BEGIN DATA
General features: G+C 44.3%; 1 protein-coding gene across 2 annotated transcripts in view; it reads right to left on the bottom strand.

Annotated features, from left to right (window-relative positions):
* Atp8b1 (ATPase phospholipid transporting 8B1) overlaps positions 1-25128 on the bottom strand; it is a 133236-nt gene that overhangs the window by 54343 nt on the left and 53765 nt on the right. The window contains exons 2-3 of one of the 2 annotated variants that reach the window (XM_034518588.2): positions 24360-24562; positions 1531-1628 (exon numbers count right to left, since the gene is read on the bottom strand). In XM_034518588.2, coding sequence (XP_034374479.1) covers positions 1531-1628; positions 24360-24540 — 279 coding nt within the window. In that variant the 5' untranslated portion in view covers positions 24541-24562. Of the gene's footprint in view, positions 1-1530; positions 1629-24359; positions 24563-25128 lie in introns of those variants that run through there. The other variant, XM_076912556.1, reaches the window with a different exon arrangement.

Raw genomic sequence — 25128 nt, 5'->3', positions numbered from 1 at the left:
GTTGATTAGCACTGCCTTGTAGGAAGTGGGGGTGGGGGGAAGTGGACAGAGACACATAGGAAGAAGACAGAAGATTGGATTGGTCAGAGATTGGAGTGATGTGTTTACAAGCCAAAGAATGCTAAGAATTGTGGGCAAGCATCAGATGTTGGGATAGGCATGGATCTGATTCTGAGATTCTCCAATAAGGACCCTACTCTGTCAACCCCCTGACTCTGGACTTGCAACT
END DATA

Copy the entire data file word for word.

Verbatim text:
General features: G+C 44.3%; 1 protein-coding gene across 2 annotated transcripts in view; it reads right to left on the bottom strand.

Annotated features, from left to right (window-relative positions):
* Atp8b1 (ATPase phospholipid transporting 8B1) overlaps positions 1-25128 on the bottom strand; it is a 133236-nt gene that overhangs the window by 54343 nt on the left and 53765 nt on the right. The window contains exons 2-3 of one of the 2 annotated variants that reach the window (XM_034518588.2): positions 24360-24562; positions 1531-1628 (exon numbers count right to left, since the gene is read on the bottom strand). In XM_034518588.2, coding sequence (XP_034374479.1) covers positions 1531-1628; positions 24360-24540 — 279 coding nt within the window. In that variant the 5' untranslated portion in view covers positions 24541-24562. Of the gene's footprint in view, positions 1-1530; positions 1629-24359; positions 24563-25128 lie in introns of those variants that run through there. The other variant, XM_076912556.1, reaches the window with a different exon arrangement.

Raw genomic sequence — 25128 nt, 5'->3', positions numbered from 1 at the left:
GTTGATTAGCACTGCCTTGTAGGAAGTGGGGGTGGGGGGAAGTGGACAGAGACACATAGGAAGAAGACAGAAGATTGGATTGGTCAGAGATTGGAGTGATGTGTTTACAAGCCAAAGAATGCTAAGAATTGTGGGCAAGCATCAGATGTTGGGATAGGCATGGATCTGATTCTGAGATTCTCCAATAAGGACCCTACTCTGTCAACCCCCTGACTCTGGACTTGCAACT